Category: Fedora Project Community (page 1 of 17)

All articles in this category are relevant to ALL teams and subgroups across the entire Fedora Project community.

Fedora Localization project status and horizons

L10n (short for “localization”) is the Fedora sub-project dedicated to translation. It is unique in its form and organization because under this label are a set of autonomous teams of speakers. Some statistics will show you the reduction of our community, and invite you to come discuss with us at Flock.

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GCI 2018 mentor’s summit @ Google headquarters

Context

Google Code-in is a contest to introduce students (ages 13-17) to open source software development. Since 2010, 8,108 students from 107 countries have completed over 40,100 open source tasks Because Google Code-in is often the first experience many students have with open source, the contest is designed to make it easy for students to jump right in. I was one of the mentors in this first time for Fedora program. We had 125 students participating in Fedora and the top 3 students completed 26, 25 and 22 tasks each.

Every year Google invites the Grand-Prize winners and their parents, and a mentor to it’s headquarters in San Francisco, California for a 4 days trip. I was offered the opportunity to go and represent Fedora in the summit and meet these 2 brilliant folks in person. This report covers activities and other things that happened there.

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A Closer Look at Fedora Projects

What is the Fedora Project?

The Fedora Project is a community of people working together to build free and open source software platform and to collaborate on and share user-focused solutions built on that platform. It makes an operating system and make it easy for people to do useful stuff with it.

Actually, they produce several operating systems, or editions. The one that new contributors are most likely to be interested in, and focused on, is Fedora Workstation. Fedora Workstation has a wide range of software that’s suitable for almost anyone. All of the software provided with Fedora is open source and free to download and use.

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What, Why and How: Outreachy 101

This is part of a recurring series between May – August 2019 on the Community Blog about Fedora Happiness Packets. These posts are published as part of a series of prompts from the Outreachy program.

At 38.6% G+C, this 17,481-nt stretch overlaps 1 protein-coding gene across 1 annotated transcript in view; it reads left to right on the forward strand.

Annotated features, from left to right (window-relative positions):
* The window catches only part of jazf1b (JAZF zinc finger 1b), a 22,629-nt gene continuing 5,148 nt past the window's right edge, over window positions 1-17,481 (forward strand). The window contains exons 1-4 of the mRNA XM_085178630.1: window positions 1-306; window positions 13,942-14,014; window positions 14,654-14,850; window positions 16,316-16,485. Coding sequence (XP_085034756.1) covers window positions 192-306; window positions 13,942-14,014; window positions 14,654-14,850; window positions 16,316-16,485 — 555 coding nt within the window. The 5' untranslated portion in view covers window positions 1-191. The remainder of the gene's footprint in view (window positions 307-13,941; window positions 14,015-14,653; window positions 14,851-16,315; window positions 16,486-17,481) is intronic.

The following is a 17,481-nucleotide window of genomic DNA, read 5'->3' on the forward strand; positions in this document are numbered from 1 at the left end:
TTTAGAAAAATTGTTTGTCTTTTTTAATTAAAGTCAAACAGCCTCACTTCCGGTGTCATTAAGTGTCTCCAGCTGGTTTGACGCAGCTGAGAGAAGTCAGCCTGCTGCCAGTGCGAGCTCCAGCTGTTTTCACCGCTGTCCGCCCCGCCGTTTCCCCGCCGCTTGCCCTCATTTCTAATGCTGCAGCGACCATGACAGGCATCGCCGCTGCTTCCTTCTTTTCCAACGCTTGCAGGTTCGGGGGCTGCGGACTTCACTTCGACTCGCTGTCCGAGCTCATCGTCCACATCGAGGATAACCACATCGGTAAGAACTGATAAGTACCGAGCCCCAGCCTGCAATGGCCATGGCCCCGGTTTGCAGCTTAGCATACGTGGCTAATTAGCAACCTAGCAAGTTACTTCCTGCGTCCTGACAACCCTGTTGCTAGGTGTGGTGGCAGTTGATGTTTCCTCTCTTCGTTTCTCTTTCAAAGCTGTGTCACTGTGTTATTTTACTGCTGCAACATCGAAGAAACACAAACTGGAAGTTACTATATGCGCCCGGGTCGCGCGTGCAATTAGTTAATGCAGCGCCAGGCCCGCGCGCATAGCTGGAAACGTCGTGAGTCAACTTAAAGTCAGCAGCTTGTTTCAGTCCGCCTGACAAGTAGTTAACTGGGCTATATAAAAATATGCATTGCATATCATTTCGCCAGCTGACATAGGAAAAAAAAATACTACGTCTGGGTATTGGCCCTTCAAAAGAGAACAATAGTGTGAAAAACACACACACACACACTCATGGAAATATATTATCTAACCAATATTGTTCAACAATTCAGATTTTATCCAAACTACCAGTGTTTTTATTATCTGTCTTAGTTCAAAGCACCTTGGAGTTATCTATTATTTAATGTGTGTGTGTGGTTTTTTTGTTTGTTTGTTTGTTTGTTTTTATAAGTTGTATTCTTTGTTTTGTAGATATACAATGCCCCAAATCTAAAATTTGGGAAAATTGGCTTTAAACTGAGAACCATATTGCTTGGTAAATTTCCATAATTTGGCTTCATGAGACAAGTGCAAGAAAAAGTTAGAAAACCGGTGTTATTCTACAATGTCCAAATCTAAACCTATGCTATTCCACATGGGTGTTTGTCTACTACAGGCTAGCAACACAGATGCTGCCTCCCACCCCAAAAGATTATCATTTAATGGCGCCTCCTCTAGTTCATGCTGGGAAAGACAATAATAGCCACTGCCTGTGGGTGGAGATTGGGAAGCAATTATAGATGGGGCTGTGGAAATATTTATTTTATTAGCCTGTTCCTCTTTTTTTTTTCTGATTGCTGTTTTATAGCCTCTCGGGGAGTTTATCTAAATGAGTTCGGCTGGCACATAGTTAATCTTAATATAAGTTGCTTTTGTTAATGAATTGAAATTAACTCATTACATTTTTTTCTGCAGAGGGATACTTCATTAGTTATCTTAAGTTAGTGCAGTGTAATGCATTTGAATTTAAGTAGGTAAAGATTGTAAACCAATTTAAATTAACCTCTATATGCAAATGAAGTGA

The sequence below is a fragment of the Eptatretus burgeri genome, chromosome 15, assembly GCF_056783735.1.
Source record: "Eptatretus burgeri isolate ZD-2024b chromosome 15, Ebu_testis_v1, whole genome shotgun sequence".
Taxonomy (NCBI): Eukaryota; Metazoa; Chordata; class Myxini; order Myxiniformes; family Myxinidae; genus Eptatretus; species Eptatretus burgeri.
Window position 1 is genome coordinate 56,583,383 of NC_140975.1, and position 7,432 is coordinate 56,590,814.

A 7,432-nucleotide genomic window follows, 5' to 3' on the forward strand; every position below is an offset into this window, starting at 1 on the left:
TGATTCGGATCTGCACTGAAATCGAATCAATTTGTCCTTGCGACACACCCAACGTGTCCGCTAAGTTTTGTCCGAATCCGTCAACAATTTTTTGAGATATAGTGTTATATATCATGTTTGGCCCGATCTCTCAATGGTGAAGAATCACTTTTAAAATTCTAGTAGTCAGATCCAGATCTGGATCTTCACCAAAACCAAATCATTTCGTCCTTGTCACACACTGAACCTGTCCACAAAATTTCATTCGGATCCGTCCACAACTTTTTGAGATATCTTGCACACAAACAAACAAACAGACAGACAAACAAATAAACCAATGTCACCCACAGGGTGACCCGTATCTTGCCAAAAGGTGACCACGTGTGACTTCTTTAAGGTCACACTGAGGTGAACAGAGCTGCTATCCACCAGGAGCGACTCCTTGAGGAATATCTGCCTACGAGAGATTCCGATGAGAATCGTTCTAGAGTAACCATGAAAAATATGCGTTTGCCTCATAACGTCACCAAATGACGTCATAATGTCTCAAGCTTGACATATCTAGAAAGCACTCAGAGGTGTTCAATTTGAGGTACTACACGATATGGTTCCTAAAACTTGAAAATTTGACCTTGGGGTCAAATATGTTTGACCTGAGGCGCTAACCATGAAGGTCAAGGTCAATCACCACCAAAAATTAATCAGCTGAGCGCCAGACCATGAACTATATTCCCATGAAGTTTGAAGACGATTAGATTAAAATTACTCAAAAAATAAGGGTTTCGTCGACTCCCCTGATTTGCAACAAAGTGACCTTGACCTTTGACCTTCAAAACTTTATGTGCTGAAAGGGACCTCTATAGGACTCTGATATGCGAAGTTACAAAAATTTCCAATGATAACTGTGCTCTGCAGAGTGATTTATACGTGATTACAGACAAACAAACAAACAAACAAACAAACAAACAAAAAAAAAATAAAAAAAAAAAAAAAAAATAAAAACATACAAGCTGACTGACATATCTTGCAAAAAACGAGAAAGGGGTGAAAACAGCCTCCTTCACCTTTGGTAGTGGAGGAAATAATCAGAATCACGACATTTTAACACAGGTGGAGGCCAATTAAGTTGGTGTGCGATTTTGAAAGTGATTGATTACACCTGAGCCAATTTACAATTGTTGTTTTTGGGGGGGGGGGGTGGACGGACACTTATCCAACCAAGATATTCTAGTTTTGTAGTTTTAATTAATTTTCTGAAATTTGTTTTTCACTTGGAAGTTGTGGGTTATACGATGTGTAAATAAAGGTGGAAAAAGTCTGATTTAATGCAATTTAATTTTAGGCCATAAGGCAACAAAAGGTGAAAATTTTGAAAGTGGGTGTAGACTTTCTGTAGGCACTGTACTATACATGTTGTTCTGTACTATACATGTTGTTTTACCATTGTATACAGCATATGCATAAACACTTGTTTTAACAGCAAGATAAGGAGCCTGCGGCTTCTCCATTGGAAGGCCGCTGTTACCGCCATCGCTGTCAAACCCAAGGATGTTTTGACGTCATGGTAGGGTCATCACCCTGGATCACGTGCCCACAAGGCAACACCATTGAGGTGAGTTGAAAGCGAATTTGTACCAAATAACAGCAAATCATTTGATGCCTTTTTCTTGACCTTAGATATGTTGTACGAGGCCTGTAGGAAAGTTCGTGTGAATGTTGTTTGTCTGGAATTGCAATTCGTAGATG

I recently got selected for Outreachy with Fedora and thought I should document the entire process for other curious souls looking to participate! 🙂

Note: This article by no means provides a ‘hack’ or definite steps to get into Outreachy. These are just my thoughts on what worked for me.

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Niharika and Divyansh: Improving modular packages and container security

This post is the fourth and final introduction to the Fedora Summer Coding interns Class of Summer 2019. In this interview, we’ll meet Niharika Shrivastava and Divyansh Kamboj, who are working on projects to improve Fedora module package metadata and add additional security hardening to containers, respectively.

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Shaily and Zubin: Building CI pipelines and helping testers

This post is the third introduction to the Fedora Summer Coding interns Class of Summer 2019. In this interview, we’ll meet Shaily Sangwan and Zubin Choudhary, who are both working on projects to improve quality assurance processes in the Fedora community.

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Alisha and Shraddha: Positive feedback loops in Fedora

This post is the second introduction to the Fedora Summer Coding interns Class of Summer 2019. In this interview, we’ll meet Alisha Mohanty and Shraddha Agrawal, who are both working on Fedora Happiness Packets to promote positive feedback loops in the Fedora community.

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Manas and Marek: Improving Fedora release process

This post is the first introduction to the Fedora Summer Coding interns Class of Summer 2019. In this interview, we’ll meet Manas Mangaonkar and Marek Marusin, who are both working on projects that automate planning and execution of Fedora releases.

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GSOC 2019 – release-bot project

On May 6, the selected students for Google summer of code 2019 were officially announced. We, as mentors of the release-bot project, would like to thank all applicants and provide insight into our decision process.

Google summer of code is popular for the past several years which means that competition is really high. For our project, release-bot, this was definitely the case. We had several very promising candidates providing early contributions. The code which was written during the application period resulted in the new release `0.7.0` of release bot, thank you to (in alphabetical order) @Aniket-Pradhan, @Elias999, @marusinm, @shresthagrawal, @Toaster192, and @Z0Marlin

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Fedora Mexico: Three months of activities

The Fedora contributors and enthusiast in Mexico city has monthly meetings since February. Here a little resume of our activities as a local community:

First meeting

The “Fedora Containers Lab” workshop by Alex Callejas (darkaxl017) was the first event of our monthly meetings, the topics were:

  • Installation of KVM and libraries
  • Setup a Fedora Server virtual machine.
  • Install podman and set up many containers inside the virtual machine
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